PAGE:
This will help encourage you and strengthen you as you do the hard work of learning how to let go of past hurts.


Some of my favorites reminders of how God sees us include:


Don’t be afraid, for I am with you. Don’t be discouraged, for I am your God. I will strengthen you and help you. I will hold you up with my victorious right hand. –Isaiah 41:10


Don’t worry about anything; instead, pray about everything. Tell God what you need, and thank him for all he has done. Then you will experience God’s peace, which exceeds anything we can understand. His peace will guard your hearts and minds as you live in Christ Jesus. –Phillipians 4:6-7


For the Lord your God is living among you. He is a mighty savior. He will take delight in you with gladness. With his love, he will calm all your fears. He will rejoice over you with joyful songs. –Zephaniah 3:17


Spend moments throughout your day re-reading the Scriptures you’ve written out and ask God for healing as you bring your hurt and pain to Him. Ask Him to show you how to let go of past hurts, even when it’s not easy.

Over time, God’s Word will change the way we think and feel.


Related: How to Memorize Scripture (Quickly and Easily!)


4. Share Your Past Hurt with a Trusted Friend.


Once we’ve brought our pain to God and started meditating on Scripture, the next step is to share our pain with a trusted friend, counselor, or pastor.

Sometimes, this is the hardest step in the lengthy process of figuring out how to let go of past hurts.

Maybe you feel embarrassed or ashamed about the past hurts you’ve experienced, or perhaps you even blame yourself. However, overcoming our fears and sharing honestly with someone else is an important step toward letting go of past hurts and figuring out how to heal emotional pain. 


Satan loves for us to feel like we are alone in this life and in our struggles. Like we’re the only person who struggles with figuring out how to let go of past hurts. But God created us for community.

When we open up and share honestly with others, it allows them to carry some of our burden with us, while also weakening the power the enemy has over us. 


So encourage each other and build each other up, just as you are already doing. —1 Thessalonians 5:16


Confess your sins to each other and pray for each other so that you may be healed. The earnest prayer of a righteous person has great power and produces wonderful results. –James 5:16


Share each other’s burdens, and in this way obey the law of Christ. –Galatians 6:2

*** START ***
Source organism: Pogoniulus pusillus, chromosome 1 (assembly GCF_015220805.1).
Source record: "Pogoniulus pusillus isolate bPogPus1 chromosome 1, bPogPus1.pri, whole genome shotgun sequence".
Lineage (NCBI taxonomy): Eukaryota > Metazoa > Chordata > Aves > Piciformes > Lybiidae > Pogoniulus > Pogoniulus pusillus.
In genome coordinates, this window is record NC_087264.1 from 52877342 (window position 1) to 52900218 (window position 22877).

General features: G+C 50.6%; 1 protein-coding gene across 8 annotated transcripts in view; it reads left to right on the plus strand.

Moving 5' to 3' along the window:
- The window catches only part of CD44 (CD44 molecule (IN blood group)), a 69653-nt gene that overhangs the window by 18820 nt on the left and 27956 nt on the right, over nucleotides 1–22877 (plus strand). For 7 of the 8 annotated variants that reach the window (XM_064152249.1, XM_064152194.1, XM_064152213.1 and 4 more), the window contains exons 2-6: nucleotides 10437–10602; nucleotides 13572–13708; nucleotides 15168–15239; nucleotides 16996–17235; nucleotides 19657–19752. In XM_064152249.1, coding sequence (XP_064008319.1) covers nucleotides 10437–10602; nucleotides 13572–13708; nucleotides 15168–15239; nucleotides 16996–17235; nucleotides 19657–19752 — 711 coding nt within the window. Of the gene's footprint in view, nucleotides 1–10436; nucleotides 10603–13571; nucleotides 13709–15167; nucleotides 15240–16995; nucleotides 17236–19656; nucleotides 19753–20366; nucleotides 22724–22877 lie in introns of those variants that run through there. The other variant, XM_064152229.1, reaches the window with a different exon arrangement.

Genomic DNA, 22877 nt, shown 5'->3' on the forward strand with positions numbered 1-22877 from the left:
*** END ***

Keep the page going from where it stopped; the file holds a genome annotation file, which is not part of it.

We were not meant to walk through this life alone.

If we’ll allow it, our friends can come alongside and pray for us, speak truth to us, and encourage us as we journey toward healing from past hurts. In addition, the person we choose to trust with our story can often offer a perspective we haven’t considered.

Though it can be scary, figuring out how to let go of past hurts is always worth it.


Related Post: Why Christians Need to Open Up About Our Struggles.


5. Remember: Letting Go of Past Hurts Takes Time


It’s easy to get discouraged when things don’t change right away, but oftentimes, learning how to let go of past hurts takes time and intention.

Don’t give up: God is there. His promises are true. And he wants to see you letting go of past hurts and finding ways to move forward in Him.


Do not be afraid or discouraged, for the Lord will personally go ahead of you. He will be with you; he will neither fail you nor abandon you. –Deuteronomy 31:8



Do you struggle with letting go of past hurts that are currently affecting your life and relationships? What one step can you take today to begin the process of learning how to let go of past hurts and finding emotional healing?


Kendra Roehl Kendra Roehl is an author, speaker, wife, mom of five, and founder of The Ruth Experience.

After earning a master’s degree in social work, she naturally became a defender of those in need. Kendra and her husband have become well-known advocates for foster care, taking in dozens of children over the years, and adopting three.